I hate myself for that, and nothing will ease that, not even what happened that night, on the side of the mountain.

This opening starts in the second person, drawing the reader in by including them in what seems to be conversation in progress. A conversation with us.

We start with a few fragmented sentences, already waist-deep in mysteries. Where did you leave him? Who is he? What did you do? The daughter clearly didn’t run away to the city, so what happened to her?

The viewpoint character is already being defined here. He’s someone with strong emotions – a fierce temper that more or less caused him to disown his daughter, and his shame when he discovers this still unexplained truth of what really happened to her.

Ender’s Game, by Orson Scott Card

“I’ve watched through his eyes, I’ve listened through his ears, and I tell you he’s the one. Or at least as close as we’re going to get.”

“That’s what you said about the brother.”

“The brother tested out impossible. For other reasons. Nothing to do with his ability.”

“Same with the sister. And there are doubts about him. He’s too malleable. Too willing to submerge himself in someone else’s will.”

“Not if the other person is his enemy.”

“So what do we do? Surround him with enemies all the time?”

“If we have to.”

“I thought you said you liked this kid.”

“If the buggers get him, they’ll make me look like his favorite uncle.”

“All right. We’re saving the world, after all. Take him.”

Starting with dialogue puts us in the action immediately. It also tells us that whoever these two disembodied voices are talking about is probably important to the story. Dialogue like this, without tags attributing it to a character, is a dangerous choice because it can be disorienting to the reader. In this case, it works because we don’t have to care about these two speakers, only the information they’re conveying really matters.

The first sentence sounds like standard Messiah fare, but it’s immediately subverted. We understand that the target of this discussion is being observed and tested (in a very invasive way), and his brother and sister were subjected to this treatment as well. These voices are willing to be cruel to him if it’s required to make him into this messianic figure and save the world. The stakes of the story are already being established on the first page.

There is a little mystery here as well. What are the buggers, and why does the world need to be saved?

The Hitchhiker’s Guide to the Galaxy, by Douglas Adams

Far out in the uncharted backwaters of the unfashionable end of the Western Spiral arm of the Galaxy lies a small unregarded yellow sun.

Orbiting this at a distance of roughly ninety-eight million miles is an utterly insignificant little blue-green planet whose ape-descended life forms are so amazingly primitive that they still think digital watches are a pretty neat idea.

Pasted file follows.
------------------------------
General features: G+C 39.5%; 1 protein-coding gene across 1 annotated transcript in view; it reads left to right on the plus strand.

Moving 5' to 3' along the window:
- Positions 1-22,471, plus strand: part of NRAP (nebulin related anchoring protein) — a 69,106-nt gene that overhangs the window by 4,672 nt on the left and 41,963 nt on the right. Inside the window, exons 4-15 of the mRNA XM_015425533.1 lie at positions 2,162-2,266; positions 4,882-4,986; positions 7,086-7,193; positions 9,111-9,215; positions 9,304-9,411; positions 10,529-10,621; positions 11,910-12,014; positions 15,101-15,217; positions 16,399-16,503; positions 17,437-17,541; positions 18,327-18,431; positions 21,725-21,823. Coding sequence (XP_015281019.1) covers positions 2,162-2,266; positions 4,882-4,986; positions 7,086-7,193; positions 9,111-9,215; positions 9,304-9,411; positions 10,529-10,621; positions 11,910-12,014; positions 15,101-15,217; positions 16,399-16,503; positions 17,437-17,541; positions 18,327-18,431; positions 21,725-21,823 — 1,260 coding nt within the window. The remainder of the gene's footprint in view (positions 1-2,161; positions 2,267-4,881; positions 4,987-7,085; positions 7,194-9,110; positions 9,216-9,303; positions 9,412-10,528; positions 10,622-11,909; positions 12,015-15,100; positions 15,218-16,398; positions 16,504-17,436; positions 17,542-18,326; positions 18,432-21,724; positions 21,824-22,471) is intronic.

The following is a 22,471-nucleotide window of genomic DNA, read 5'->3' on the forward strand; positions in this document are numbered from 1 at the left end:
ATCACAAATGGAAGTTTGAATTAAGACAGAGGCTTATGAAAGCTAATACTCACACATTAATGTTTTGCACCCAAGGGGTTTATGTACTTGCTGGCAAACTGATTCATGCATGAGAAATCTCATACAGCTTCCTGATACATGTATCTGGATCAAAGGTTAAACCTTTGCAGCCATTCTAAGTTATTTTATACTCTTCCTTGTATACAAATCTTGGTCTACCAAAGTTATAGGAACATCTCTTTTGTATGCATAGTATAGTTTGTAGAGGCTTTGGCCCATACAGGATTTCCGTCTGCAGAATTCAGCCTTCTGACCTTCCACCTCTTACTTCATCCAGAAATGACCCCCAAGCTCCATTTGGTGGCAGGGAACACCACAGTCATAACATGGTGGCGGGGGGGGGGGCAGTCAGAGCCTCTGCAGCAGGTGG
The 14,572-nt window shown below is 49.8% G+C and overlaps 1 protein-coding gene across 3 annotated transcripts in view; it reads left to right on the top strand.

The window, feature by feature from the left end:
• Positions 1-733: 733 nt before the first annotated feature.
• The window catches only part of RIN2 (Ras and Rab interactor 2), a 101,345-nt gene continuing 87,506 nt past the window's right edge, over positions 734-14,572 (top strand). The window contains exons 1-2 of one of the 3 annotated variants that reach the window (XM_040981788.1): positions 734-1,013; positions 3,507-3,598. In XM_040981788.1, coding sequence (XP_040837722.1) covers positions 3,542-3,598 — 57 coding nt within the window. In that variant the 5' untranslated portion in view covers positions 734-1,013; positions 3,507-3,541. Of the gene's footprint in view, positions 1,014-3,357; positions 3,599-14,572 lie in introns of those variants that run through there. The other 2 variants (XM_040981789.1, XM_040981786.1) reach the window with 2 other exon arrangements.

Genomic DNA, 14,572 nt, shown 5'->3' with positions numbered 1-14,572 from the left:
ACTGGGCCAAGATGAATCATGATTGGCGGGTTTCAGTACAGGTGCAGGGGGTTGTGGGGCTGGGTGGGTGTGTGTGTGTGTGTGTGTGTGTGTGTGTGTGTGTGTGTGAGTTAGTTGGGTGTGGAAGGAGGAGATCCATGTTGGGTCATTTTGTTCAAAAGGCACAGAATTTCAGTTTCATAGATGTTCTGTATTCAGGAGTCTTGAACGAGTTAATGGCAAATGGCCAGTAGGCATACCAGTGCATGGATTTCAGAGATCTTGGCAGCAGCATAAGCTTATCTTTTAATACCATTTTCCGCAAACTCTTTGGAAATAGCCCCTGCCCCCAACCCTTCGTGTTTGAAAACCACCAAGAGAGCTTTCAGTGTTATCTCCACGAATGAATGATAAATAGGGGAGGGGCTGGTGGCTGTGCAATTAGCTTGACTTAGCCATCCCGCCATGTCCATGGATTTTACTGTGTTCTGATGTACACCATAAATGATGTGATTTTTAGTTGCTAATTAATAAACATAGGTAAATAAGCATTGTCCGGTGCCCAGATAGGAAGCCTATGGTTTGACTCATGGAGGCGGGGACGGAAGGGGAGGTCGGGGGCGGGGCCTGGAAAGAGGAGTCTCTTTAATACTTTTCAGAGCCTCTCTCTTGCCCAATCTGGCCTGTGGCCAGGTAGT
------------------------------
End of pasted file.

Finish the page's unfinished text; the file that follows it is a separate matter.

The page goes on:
This planet has — or rather had — a problem, which was this: most of the people living on it were unhappy for pretty much of the time. Many solutions were suggested for this problem, but most of these were largely concerned with the movements of small green pieces of paper, which is odd because on the whole it wasn’t the small green pieces of paper that were unhappy.

It goes on like this for another page and a half of prologue, which meanders right into the first chapter. I found it hard to pick a cut-off point.

To me, this is the most interesting example we’ll look at today. It doesn’t introduce any of the main characters, or anything about the situation or setting (beyond Earth in general).

It does tell us that it’s science fiction, it’s not going to take itself seriously, and it’s going to be looking at everything from a rather skewed and unexpected viewpoint. In fact, what it’s really introducing is the the author’s incredibly distinctive voice and tone. If you’ve read Douglas Adams, you’ll know that his narrative voice is almost a character in its own right (even if it isn’t from an actual character’s perspective). This series includes plenty of chapter-length digressions and asides, and is undoubtedly better for it.

In short, the story can afford to wait a bit, because it’s so damn entertaining to just listen to what Adams has to say.

Give it a Try!

I’d encourage every writer to do this exercise with some favorite books. One of the wonderful things you’ll discover is the sheer variety of forms that a hook can take. You don’t need to feel forced into a formula — there are a plethora of ways to pull readers into a story. By analyzing the hooks of stories you love, you might discover some great ideas you can apply to your own stories.